Individuals in managerial or supervisory positions should be aware that there may be personal legal and tax implications resulting from investing in companies that are based on MIT technology and that are founded by faculty, staff or students under their supervision. (See Internal Revenue Code Section 4958 Excess Benefit Transactions.)
Equity Ownership in Companies: Conflicts most commonly arise when a new company licenses MIT intellectual property, but can also occur when MIT intellectual property is not involved.
During the time that companies are still privately held, managers and supervisors, including supervisors of students, should not invest personally or own stock in business ventures of their subordinates or students, since there is a conflict of interest between the manager's supervision of the student or subordinate (e.g., assigning grades, approving promotions, determining salary levels, allocating space, etc.) and the manager's business partnership with the student or subordinate.
Faculty -- particularly department heads and laboratory/center directors -- have a special responsibility with respect to questions of determining ownership of intellectual property from research by investigators whom they supervise. All faculty and staff should weigh carefully their and the inventor's obligations to MIT in deciding whether the invention falls under MIT ownership. It is a direct conflict if a faculty member, department head or laboratory/center director responsible for determining the ownership of intellectual property intends to invest in or be a co-founder of a company with the inventor.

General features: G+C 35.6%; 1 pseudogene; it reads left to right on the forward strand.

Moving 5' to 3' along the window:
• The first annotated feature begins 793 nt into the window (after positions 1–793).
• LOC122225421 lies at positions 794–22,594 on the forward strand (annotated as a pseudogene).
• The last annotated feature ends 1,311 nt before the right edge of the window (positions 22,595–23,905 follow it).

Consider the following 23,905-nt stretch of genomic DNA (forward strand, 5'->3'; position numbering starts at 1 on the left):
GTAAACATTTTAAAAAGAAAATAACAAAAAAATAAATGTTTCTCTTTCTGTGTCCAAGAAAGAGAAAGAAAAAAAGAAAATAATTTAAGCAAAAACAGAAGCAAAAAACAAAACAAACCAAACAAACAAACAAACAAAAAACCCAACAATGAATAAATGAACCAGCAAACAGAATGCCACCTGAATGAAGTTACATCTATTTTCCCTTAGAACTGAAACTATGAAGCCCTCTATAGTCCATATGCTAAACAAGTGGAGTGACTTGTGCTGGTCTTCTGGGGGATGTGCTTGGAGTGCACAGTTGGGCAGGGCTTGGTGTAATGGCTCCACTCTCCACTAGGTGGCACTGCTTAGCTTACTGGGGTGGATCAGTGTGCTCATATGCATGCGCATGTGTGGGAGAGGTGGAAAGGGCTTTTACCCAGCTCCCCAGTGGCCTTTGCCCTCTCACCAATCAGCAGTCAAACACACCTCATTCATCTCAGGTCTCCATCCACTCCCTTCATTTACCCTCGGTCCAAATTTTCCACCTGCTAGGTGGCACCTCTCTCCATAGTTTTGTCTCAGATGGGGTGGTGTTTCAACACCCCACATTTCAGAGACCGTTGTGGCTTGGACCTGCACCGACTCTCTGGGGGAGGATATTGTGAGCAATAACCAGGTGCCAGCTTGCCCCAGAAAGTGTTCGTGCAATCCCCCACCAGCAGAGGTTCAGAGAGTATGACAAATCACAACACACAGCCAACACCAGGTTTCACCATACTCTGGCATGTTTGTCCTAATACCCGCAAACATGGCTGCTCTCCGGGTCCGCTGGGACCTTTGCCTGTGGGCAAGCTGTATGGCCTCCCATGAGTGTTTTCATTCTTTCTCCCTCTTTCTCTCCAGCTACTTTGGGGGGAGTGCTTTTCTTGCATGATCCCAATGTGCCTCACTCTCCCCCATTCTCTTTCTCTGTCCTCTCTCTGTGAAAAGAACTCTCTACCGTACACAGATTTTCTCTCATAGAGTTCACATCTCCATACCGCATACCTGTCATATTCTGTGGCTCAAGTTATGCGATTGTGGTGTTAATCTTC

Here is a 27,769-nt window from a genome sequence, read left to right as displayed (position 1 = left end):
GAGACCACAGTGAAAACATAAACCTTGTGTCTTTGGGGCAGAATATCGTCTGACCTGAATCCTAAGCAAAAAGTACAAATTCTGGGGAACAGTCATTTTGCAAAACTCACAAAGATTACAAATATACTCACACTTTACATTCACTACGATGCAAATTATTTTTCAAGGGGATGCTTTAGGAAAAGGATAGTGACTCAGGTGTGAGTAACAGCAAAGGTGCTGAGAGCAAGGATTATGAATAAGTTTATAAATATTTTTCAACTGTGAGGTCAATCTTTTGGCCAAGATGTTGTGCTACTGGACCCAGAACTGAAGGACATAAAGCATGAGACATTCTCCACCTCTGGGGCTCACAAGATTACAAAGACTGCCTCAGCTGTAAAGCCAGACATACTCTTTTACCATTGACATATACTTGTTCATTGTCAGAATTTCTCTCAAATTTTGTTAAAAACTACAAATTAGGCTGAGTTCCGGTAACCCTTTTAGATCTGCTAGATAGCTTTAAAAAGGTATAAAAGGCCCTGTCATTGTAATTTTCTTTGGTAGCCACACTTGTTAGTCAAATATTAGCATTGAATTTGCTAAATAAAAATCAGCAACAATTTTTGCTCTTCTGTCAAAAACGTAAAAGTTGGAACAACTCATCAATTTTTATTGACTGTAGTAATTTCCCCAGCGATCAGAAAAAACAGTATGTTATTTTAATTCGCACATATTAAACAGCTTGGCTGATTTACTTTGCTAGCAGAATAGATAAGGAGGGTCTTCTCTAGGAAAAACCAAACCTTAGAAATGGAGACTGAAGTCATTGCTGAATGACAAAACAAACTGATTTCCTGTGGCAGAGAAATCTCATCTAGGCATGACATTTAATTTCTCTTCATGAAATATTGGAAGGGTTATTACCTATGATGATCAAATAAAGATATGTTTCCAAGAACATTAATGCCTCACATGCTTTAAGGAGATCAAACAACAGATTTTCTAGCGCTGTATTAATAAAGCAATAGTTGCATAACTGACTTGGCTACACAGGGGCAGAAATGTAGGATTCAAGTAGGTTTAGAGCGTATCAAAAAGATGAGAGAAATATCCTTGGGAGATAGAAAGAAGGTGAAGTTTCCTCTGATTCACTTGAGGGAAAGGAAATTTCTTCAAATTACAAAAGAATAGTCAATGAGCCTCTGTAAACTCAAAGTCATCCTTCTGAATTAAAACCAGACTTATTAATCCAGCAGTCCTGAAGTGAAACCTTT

It is a conflict for an investigator/inventor to negotiate with MIT regarding the terms of a license before the matter of ownership has been definitively resolved. Faculty and staff who are founding companies should not personally negotiate the licensing terms with MIT. An attorney or a company executive with no connection to MIT should be appointed for this task.
Faculty and staff who own equity in a company should not attempt to influence the licensing terms that MIT offers to the company.
Faculty and staff who hold board positions with companies should recuse themselves on issues involving licensing terms with MIT.
Consulting: Faculty and staff who consult should remember that their primary employer is MIT and that they have a heightened responsibility to their primary employer when deciding whether to assign their inventions to MIT or to a company for whom they consult. If they have questions about the MIT policy on ownership, they should consult with their department head or appropriate supervisor when deciding to whom the invention should be assigned. (See also Section 4.5 Outside Professional Activities.)
Sponsored Research: It is a conflict for MIT faculty or staff to accept research sponsorship from a company in which they have a significant financial interest. The conflict arises because the outcome of the research could materially affect the personal wealth of the researcher or an immediate family member. This policy should not prevent an investigator from receiving research support from a large publicly held company just because the researcher or a family member owns some shares in the company. (See also Section 4.4 Conflict of Interest.)
A version of this article appeared in MIT Tech Talk on January 26, 2000.